Some dog owners love their four-legged friends so much that they treat them like they would a child – some even preferring them to friends and family.
According to new research, there is a scientific reason why….
A study published in the journal Society & Animals found that people are more empathetic towards dogs than fellow humans.
The experiment included 240 students who were presented with fake newspaper clippings of police reports about either an attack on a person, or on a dog.
The fake reports outlined that a victim was attacked “with a baseball bat by an unknown assailant,” and was left unconscious “with one broken leg” and “multiple lacerations.”
The same report was given to participants but the victims were swapped out between a one-year-old baby, a 30-year-old adult, a puppy, or a six-year-old dog. The participants were then asked questions to measure their levels of empathy.
The team hypothesised that the vulnerability of the victims – determined by age, rather than species – would be the most important factor in participants’ levels of empathy.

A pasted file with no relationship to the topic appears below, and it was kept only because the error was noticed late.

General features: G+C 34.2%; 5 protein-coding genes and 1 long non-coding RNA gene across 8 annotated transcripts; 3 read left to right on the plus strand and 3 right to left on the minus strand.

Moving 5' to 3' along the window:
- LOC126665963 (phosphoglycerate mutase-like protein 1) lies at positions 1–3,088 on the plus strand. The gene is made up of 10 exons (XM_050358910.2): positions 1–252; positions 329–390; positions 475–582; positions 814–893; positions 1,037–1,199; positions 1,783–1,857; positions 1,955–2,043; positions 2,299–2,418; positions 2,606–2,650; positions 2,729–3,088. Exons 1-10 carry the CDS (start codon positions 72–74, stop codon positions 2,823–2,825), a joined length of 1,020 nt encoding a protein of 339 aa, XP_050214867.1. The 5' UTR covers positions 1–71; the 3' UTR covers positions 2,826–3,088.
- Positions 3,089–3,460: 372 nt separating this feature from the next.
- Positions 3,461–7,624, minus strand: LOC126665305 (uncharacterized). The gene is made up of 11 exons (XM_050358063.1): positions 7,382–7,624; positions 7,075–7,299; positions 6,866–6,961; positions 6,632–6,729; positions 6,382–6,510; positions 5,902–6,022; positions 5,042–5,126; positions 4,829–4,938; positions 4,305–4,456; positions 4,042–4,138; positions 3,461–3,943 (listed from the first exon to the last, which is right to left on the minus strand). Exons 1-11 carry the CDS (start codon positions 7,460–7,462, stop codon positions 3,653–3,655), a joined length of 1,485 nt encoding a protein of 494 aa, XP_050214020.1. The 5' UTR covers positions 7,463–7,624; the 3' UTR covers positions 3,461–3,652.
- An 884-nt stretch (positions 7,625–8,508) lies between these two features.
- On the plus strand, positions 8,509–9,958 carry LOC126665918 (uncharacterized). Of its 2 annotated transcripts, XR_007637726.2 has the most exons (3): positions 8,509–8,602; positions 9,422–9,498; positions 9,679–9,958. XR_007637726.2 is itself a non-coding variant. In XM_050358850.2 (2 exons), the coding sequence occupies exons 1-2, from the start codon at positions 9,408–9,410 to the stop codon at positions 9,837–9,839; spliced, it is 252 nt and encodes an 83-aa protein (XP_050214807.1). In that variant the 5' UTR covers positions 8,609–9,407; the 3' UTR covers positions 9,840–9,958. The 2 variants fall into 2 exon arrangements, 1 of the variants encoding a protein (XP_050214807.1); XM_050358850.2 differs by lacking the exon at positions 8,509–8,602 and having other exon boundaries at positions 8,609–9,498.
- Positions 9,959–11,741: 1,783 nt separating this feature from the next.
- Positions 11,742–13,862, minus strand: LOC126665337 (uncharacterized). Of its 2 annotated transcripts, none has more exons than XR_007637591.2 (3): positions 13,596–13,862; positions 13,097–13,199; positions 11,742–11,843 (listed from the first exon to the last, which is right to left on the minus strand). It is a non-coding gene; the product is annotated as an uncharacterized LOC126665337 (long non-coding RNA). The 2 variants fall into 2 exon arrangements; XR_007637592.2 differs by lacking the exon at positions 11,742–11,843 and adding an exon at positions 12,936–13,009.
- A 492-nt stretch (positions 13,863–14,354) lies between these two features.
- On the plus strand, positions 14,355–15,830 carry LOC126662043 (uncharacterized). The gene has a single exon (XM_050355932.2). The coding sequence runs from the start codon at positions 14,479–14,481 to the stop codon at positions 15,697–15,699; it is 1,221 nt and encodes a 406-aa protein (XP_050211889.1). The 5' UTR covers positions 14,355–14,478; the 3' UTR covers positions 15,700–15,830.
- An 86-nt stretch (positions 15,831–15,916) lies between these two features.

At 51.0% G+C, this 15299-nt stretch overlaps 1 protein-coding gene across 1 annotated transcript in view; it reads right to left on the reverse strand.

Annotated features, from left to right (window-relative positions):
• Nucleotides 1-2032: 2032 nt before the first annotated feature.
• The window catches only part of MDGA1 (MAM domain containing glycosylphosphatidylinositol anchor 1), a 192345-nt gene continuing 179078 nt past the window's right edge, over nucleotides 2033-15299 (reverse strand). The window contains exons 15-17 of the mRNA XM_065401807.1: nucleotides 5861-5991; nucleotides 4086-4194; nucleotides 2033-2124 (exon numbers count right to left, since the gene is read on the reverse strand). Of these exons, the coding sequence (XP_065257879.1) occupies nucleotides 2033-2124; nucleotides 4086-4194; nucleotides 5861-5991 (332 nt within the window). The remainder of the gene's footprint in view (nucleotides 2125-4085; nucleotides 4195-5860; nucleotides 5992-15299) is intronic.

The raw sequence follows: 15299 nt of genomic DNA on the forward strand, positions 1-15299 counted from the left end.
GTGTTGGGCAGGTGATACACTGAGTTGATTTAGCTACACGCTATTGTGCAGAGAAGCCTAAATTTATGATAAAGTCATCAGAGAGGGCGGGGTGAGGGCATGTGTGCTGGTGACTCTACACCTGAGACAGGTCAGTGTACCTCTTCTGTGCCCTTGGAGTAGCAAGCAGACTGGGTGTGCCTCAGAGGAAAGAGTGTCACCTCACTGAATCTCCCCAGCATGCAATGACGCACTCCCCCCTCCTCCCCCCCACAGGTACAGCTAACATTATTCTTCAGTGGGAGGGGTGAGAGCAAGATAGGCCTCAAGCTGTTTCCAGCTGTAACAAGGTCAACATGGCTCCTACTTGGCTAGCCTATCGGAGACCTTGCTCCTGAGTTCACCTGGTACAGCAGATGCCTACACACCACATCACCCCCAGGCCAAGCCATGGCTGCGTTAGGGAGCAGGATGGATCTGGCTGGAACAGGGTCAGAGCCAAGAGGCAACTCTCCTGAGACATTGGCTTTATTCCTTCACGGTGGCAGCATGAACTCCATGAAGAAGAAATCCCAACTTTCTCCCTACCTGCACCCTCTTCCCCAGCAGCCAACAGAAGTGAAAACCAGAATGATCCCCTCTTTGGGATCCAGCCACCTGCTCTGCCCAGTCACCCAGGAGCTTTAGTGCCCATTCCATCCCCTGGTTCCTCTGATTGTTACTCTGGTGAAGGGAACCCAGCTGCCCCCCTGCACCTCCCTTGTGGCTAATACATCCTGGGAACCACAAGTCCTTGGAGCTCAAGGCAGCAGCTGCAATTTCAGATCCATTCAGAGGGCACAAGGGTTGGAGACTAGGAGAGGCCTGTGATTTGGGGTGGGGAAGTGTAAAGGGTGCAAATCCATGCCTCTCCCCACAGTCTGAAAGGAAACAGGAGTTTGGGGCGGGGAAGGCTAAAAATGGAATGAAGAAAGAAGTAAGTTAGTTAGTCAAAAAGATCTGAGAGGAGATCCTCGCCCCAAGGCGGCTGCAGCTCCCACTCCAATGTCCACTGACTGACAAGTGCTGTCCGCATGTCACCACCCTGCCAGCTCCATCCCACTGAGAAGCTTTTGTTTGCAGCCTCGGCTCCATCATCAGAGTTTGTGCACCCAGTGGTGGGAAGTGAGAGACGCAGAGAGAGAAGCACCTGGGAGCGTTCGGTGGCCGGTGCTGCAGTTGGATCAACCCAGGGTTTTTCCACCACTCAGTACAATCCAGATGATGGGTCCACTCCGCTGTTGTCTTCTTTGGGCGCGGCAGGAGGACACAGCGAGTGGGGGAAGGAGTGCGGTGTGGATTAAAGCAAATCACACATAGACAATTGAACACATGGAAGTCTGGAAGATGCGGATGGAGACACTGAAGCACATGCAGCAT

In fact, empathy levels for the puppy, older dog, and baby human were all similar levels, while the adult person came last. The adult dog only received lower scores of empathy when compared to the infant human victim.
“Subjects did not view their dogs as animals, but rather as ‘fur babies,’ or family members alongside human children,” the researchers concluded, showing how people often think of their pets as part of the family.
Last month, a study published in the journal Scientific Reports found one reason we’re so attached to our dogs. According to the team, this is related to the facial movements dogs make when a human is paying attention to them.
It was previously thought that animal facial expressions were purely unconscious, but the study found that dogs manipulate their facial expressions when looking for attention from a human.